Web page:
We are told that the Constitution is a living document with powers of adaptation that put the colorful chameleon to shame. In the spaces between its lines learned judges discover whatever meaning the times require, and if not there, then in its capacious margins. With this in mind I have ventured to update the Bill of Rights to make it answer the exigent and perverse needs of today.
- Congress shall make no law respectful of religion, or inspired by the free exercise thereof; or abridging the freedom of blasphemers, or of pornographers; or the right of radicals riotously to assemble, or of citizens to beg pardon of the government for giving it so many grounds for grievance.
- A well stupefied populace, being necessary to the security of the managerial state, the right of the people to keep and bear intoxicants and electronic pacifiers, shall not be infringed.
- Vagrants shall, in time of peace be quartered in any house they choose to enter, without the consent of the owner, and in time of war may take possession of the house of any absent and enlisted citizen in whatever manner is most convenient to the vagrant.
- The right of the state to search and seize persons, houses, papers, and effects is absolute, and no warrants shall be required when there is political cause, supported by paid informants, or when the place may be searched, and the person or thing seized, by a private proxy of the state.
- No person shall be held to answer for a capital, or otherwise infamous crime, until he is prejudicially pre-tried in the media, except in cases arising in law enforcement, when the media are busy vilifying someone else; nor shall any person, with the exception of white racists with bad teeth, be subject for the same offence to be twice put in jeopardy of life or limb; nor shall any person be allowed in any criminal case to be a witness for himself, nor be possessed of life, liberty, or property, without a license from the state; nor shall public property destroyed by radical rioting be eligible for restoration.
- In all criminal prosecutions for political crimes, the media shall enjoy the right to mount a speedy and public trial of the accused, by a jury of partisan hacks, in newspapers and television programs produced thousands of miles from the district wherein the crime shall have been committed, which district said partisan hacks shall mock, ridicule, and defame. Participation of the accused in his own media and judicial trials is forbidden as an impediment to the efficient operation of the justice system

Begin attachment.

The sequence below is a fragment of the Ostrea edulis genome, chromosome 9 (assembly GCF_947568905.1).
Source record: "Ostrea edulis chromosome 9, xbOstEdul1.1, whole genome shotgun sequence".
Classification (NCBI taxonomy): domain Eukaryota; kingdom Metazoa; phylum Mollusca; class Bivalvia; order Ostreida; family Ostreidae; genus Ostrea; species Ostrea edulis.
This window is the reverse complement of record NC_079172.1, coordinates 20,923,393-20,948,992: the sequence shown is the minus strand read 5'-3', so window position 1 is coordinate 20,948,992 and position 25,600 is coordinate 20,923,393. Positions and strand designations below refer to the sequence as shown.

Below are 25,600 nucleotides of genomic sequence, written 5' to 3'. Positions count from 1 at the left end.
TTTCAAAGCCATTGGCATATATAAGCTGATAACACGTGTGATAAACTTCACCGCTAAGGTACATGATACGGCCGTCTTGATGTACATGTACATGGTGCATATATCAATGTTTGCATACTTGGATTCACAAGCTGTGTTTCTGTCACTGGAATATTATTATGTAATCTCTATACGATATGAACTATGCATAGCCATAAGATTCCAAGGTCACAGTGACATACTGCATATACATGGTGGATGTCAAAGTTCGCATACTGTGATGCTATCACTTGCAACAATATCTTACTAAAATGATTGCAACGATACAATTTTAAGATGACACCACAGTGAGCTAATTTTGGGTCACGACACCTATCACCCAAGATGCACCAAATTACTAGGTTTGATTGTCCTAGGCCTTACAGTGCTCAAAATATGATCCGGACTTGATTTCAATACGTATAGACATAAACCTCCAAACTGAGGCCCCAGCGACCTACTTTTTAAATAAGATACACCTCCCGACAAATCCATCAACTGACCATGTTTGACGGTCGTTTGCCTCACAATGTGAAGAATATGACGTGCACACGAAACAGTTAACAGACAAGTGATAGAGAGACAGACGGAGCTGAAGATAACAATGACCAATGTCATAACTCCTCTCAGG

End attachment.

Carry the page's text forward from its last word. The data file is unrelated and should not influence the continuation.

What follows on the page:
- In suits at common law, where the value in controversy shall exceed twenty dollars, the right of trial by jury shall be suspended, and no fact tried by a jury, shall be admitted in any court of the United States, as according to the New Rule of Kritarchy.
- Excessive bail shall be required, and excessive fines imposed, and cruel and unusual punishments inflicted, whenever the State Security Service identifies the offender as an insurrectionist, threat to our democracy, deplorable, or unsympathetic redneck with no friends.
- The enumeration in the Constitution, of certain rights, shall not be construed as granting those rights to all citizens in all times and places, or to require public notice of the citizens for whom, or the times and places in which, those rights have beem suspended or abolished.
- The powers not delegated to the United States by the Constitution shall be arrogated by the United States by force when they are needed. The list of powers prohibited by it to the States shall be enlarged at the discretion of the United States and without notification to the States. Powers reserved to the people shall be exercised by their guardians in the media, Antifa, the W.T.O., and the North America Man-Boy Love Association.
The contradiction at the heart of liberalism lies in its simultaneous assertion of popular sovereignty and universal human rights.
Rousseau saw this very well. “Each man alienates, I admit, by the social compact, only such part of his powers, goods and liberty as it is important for the community to control; but it must also be granted that the Sovereign [the People] is sole judge of what is important,”